5 years ago

Assessing Africa-Wide Pangolin Exploitation by Scaling Local Data

Katharine A. Abernethy, Carrie L. Vath, Elizabeth Greengrass, Emma J. Stokes, Jӧrn P.W. Scharlemann, Andrea Ghiurghi, John R. Poulsen, Anne-Marie Ndong Obiang, Towa O. W. Kamgaing, Tomas Holmern, Fiona Maisels, Matthias Waltert, Hilary Solly, Lauren Coad, Daniel J. Ingram, Charlotte E. L. Whitham, Judith Schleicher, Thomas Breuer, Kadiri S. Bobo, David S. Wilkie, Martin R. Nielsen, Edson Gandiwa
Overexploitation is one of the main pressures driving wildlife closer to extinction, yet broad-scale data to evaluate species’ declines are limited. Using African pangolins (Family: Pholidota) as a case study, we demonstrate that collating local-scale data can provide crucial information on regional trends in exploitation of threatened species to inform conservation actions and policy. We estimate that 0.4-2.7 million pangolins are hunted annually in Central African forests. The number of pangolins hunted has increased by ∼150% and the proportion of pangolins of all vertebrates hunted increased from 0.04% to 1.83% over the past four decades. However, there were no trends in pangolins observed at markets, suggesting use of alternative supply chains. The price of giant (Smutsia gigantea) and arboreal (Phataginus sp.) pangolins in urban markets has increased 5.8 and 2.3 times respectively, mirroring trends in Asian pangolins. Efforts and resources are needed to increase law enforcement and population monitoring, and investigate linkages between subsistence hunting and illegal wildlife trade.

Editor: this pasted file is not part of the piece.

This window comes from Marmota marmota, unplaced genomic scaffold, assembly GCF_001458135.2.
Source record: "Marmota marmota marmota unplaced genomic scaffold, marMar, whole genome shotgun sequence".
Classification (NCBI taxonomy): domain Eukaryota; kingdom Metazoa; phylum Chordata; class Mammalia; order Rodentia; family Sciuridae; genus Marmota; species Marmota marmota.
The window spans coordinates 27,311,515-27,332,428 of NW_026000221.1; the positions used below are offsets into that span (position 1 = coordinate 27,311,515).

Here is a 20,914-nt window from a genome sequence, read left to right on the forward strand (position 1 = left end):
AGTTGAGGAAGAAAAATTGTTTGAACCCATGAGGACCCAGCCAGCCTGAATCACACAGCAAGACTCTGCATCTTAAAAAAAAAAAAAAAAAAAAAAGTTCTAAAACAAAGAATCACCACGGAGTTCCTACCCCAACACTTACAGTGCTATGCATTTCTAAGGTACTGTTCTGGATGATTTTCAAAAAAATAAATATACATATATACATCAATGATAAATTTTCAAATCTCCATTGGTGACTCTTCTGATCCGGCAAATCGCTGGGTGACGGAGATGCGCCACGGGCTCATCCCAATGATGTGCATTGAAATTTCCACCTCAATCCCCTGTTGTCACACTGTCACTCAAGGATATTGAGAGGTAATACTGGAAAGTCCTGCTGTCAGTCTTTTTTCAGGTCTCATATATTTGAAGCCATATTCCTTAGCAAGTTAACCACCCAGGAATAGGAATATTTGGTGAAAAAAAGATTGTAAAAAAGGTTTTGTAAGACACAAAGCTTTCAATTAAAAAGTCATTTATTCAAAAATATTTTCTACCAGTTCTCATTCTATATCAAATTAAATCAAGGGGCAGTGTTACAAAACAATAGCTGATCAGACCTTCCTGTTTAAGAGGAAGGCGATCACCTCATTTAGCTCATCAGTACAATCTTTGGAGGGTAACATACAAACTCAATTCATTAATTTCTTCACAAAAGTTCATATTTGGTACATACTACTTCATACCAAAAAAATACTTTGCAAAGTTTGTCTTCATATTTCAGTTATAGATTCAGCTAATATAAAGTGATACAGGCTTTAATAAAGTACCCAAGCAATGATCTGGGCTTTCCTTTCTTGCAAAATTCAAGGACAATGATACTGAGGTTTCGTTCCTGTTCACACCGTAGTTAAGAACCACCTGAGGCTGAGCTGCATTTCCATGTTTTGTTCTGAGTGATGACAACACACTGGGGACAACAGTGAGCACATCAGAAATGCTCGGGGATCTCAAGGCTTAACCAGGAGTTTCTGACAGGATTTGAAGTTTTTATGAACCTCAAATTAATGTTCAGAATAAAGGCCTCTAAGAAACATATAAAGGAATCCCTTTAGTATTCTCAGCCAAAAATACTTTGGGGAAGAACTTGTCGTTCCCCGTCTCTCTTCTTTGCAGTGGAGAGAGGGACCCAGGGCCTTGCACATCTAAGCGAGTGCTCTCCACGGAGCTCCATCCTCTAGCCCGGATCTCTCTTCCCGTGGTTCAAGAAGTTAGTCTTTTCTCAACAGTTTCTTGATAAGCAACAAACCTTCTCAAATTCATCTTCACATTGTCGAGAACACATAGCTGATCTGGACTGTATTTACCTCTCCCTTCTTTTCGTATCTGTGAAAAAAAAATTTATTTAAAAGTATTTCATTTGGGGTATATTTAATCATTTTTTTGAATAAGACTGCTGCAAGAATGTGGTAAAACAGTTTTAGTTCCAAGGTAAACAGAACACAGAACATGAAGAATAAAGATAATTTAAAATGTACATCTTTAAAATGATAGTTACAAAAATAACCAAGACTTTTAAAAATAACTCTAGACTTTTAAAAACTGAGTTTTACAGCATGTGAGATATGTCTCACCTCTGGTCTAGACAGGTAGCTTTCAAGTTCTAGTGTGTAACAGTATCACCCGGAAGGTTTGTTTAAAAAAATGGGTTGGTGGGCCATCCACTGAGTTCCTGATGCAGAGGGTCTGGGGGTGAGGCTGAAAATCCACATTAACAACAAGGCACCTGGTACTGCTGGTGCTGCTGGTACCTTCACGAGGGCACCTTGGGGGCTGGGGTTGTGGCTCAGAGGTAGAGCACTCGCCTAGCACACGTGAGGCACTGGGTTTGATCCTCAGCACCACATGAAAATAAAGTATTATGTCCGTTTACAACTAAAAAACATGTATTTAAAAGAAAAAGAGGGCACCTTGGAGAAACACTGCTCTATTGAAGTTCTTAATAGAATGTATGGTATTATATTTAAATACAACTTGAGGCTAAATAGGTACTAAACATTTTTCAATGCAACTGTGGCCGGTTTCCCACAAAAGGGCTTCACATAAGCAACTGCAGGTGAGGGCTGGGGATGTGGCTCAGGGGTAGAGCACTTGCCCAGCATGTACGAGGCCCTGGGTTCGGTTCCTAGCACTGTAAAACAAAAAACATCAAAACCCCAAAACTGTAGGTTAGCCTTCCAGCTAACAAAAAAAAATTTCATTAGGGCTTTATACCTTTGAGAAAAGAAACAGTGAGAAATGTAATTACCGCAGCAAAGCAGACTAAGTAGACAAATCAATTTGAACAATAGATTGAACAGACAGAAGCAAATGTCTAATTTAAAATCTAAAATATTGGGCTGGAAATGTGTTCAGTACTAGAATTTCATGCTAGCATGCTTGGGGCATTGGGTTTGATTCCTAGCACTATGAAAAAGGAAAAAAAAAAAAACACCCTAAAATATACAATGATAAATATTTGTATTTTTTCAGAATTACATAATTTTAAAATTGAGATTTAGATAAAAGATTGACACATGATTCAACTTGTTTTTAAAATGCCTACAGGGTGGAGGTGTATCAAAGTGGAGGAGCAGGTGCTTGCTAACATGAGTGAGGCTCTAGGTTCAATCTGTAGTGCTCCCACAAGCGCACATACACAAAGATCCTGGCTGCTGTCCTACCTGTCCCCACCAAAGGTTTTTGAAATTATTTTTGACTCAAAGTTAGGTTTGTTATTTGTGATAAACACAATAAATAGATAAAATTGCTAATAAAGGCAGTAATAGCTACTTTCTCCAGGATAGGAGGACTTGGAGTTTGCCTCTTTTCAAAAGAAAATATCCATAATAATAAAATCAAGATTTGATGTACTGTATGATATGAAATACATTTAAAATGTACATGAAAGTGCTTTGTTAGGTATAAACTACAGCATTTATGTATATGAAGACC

Publisher URL: http://onlinelibrary.wiley.com/resolve/doi

DOI: 10.1111/conl.12389

You might also like
Discover & Discuss Important Research

Keeping up-to-date with research can feel impossible, with papers being published faster than you'll ever be able to read them. That's where Researcher comes in: we're simplifying discovery and making important discussions happen. With over 19,000 sources, including peer-reviewed journals, preprints, blogs, universities, podcasts and Live events across 10 research areas, you'll never miss what's important to you. It's like social media, but better. Oh, and we should mention - it's free.

  • Download from Google Play
  • Download from App Store
  • Download from AppInChina

Researcher displays publicly available abstracts and doesn’t host any full article content. If the content is open access, we will direct clicks from the abstracts to the publisher website and display the PDF copy on our platform. Clicks to view the full text will be directed to the publisher website, where only users with subscriptions or access through their institution are able to view the full article.